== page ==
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Umatilla to destroy last weapons. Now what?

MONDAY, JUNE 8, 2009, 8:24 A.M.

National Guard training, business development considered for 20,000-acre site

HERMISTON, Ore. — After more than 45 years, the days of the Umatilla Chemical Depot are numbered.

The depot is preparing to incinerate its hefty supply of mustard gas, the last chemical weapon stored there. The disposal facility should be taken down by 2013, but after that the future of the 20,000-acre site is less certain.

The U.S. Department of Defense will shed it. The 12-member Local Re-use Authority is stepping up efforts to decide what happens to it next.

Bill Hansell, a Umatilla County commissioner and chairman of the authority, said the Oregon National Guard has expressed interest in using part of it for desert military training.

Tribal representatives have suggested maintaining much of it as a natural area. Still others have asked about industrial development or storage in the hundreds of “igloo” structures that housed the chemical weapons.

Kim Puzey said he expects some combination of those. “It’s going to be a collaborative decision, and I think that’s what the Department of Defense intends,” said Puzey, general manager at the Port of Umatilla and LRA member. “I think we’re going to have an interesting mixed-use facility.”

Puzey said he’d like to see economic and industrial development on at least some of the area, particularly around the perimeter.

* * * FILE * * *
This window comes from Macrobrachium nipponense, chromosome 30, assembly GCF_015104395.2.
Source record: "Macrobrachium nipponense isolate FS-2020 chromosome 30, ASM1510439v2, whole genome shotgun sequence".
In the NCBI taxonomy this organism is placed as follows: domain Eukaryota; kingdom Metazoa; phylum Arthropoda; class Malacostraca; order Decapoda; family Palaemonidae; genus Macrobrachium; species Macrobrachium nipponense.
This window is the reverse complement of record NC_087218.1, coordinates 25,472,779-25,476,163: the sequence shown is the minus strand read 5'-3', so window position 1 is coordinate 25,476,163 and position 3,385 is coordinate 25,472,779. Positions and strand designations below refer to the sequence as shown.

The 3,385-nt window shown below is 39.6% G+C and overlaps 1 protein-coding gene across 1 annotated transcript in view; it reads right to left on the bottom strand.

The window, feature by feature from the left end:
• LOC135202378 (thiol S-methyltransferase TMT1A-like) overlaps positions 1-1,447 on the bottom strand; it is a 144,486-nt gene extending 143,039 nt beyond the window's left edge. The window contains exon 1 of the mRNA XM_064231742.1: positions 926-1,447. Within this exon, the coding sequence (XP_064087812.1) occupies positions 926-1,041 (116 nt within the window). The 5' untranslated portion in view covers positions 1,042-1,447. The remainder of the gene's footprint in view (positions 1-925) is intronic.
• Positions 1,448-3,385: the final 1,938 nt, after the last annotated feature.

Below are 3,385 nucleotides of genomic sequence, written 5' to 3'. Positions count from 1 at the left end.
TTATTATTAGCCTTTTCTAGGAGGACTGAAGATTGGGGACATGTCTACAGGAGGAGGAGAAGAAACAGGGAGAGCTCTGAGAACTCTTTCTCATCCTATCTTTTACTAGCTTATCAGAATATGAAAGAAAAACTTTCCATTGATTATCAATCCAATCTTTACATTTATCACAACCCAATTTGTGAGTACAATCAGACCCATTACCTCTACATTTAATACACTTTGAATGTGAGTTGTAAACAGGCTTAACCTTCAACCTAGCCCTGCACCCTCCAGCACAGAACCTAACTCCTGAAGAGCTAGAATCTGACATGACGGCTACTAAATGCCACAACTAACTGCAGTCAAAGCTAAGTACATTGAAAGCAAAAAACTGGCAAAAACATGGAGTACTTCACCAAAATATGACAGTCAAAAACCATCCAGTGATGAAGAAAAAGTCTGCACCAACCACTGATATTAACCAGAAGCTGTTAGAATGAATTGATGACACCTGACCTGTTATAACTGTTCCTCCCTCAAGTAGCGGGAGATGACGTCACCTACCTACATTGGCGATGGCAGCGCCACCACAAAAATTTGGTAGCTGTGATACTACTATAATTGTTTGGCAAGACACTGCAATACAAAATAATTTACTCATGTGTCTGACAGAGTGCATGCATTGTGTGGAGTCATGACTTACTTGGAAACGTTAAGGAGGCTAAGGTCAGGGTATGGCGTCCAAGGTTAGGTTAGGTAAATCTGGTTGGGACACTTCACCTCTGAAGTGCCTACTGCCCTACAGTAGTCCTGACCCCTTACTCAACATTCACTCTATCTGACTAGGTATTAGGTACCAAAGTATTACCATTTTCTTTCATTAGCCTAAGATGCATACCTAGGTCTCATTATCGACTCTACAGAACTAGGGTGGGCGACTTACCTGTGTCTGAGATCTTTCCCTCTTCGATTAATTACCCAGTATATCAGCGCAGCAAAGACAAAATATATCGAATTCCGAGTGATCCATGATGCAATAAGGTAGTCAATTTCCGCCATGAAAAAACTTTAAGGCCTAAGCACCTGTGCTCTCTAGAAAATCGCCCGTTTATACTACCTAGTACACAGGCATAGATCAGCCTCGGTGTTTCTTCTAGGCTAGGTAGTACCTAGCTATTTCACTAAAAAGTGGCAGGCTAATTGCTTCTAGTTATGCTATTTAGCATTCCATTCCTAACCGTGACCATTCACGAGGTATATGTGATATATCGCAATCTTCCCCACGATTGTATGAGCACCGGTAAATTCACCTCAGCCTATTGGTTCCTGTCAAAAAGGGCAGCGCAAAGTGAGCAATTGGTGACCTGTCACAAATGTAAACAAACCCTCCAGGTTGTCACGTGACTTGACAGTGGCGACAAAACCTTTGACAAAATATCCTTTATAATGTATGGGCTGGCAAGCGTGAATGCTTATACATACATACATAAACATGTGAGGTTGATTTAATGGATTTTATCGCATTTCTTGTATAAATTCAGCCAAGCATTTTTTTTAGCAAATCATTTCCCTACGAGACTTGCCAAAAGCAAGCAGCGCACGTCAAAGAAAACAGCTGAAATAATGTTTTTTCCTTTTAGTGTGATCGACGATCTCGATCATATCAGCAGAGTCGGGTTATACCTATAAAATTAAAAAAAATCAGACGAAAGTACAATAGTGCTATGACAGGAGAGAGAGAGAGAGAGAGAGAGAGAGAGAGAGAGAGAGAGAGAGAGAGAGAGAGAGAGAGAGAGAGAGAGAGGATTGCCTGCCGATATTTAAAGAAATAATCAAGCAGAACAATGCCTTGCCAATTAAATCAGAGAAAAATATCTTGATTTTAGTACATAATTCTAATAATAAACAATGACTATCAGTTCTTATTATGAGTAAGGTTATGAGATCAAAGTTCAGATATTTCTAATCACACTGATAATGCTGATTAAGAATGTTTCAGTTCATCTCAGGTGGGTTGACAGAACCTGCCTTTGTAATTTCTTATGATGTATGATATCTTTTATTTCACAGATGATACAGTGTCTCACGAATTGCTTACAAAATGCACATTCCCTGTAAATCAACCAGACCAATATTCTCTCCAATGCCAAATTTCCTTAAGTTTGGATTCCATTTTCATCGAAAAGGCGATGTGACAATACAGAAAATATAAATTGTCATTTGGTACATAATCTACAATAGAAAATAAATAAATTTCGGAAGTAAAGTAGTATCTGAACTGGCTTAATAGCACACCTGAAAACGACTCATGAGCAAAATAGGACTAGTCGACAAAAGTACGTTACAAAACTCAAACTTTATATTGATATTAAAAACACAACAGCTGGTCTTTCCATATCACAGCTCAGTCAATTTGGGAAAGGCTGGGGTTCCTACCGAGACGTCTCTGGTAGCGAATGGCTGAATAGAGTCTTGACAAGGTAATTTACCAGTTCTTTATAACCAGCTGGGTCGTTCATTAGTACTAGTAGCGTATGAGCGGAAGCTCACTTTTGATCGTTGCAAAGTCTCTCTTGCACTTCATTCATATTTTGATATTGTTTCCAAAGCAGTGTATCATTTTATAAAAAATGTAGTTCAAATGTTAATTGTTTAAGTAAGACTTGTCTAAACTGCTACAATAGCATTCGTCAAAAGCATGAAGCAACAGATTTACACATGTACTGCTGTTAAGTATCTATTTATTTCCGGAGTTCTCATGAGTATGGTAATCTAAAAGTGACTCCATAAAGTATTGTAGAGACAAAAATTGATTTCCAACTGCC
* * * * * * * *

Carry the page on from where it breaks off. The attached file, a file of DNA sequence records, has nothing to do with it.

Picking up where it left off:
Hansell pointed to England Air Force Base in Louisiana. Closed in 1992, the base has become an economic potpourri including businesses, a golf course, an air park and a senior living community.

A case like that could be a “self-sustaining” solution, Hansell said. “It seems to me that, at this point, that would be the best example.”

The LRA has yet to hear any formal proposals. But the first, coming from the Oregon National Guard, should happen in July, said LRA member Rod Skeen. “That’s kind of the first thing that’s ever been put forward,” he said.

The LRA was formed more than a decade ago and got federal recognition in January, Hansell said.

Once it starts looking ahead, the LRA must have its final re-use plan ready before closure to have the land turned over, Hansell said.

Formal proposals are expected in the coming months.

“This is an opportunity for dreamers to come in, or visionaries,” Hansell said. “There are people out there that might have some ideas that nobody here has even thought of.”



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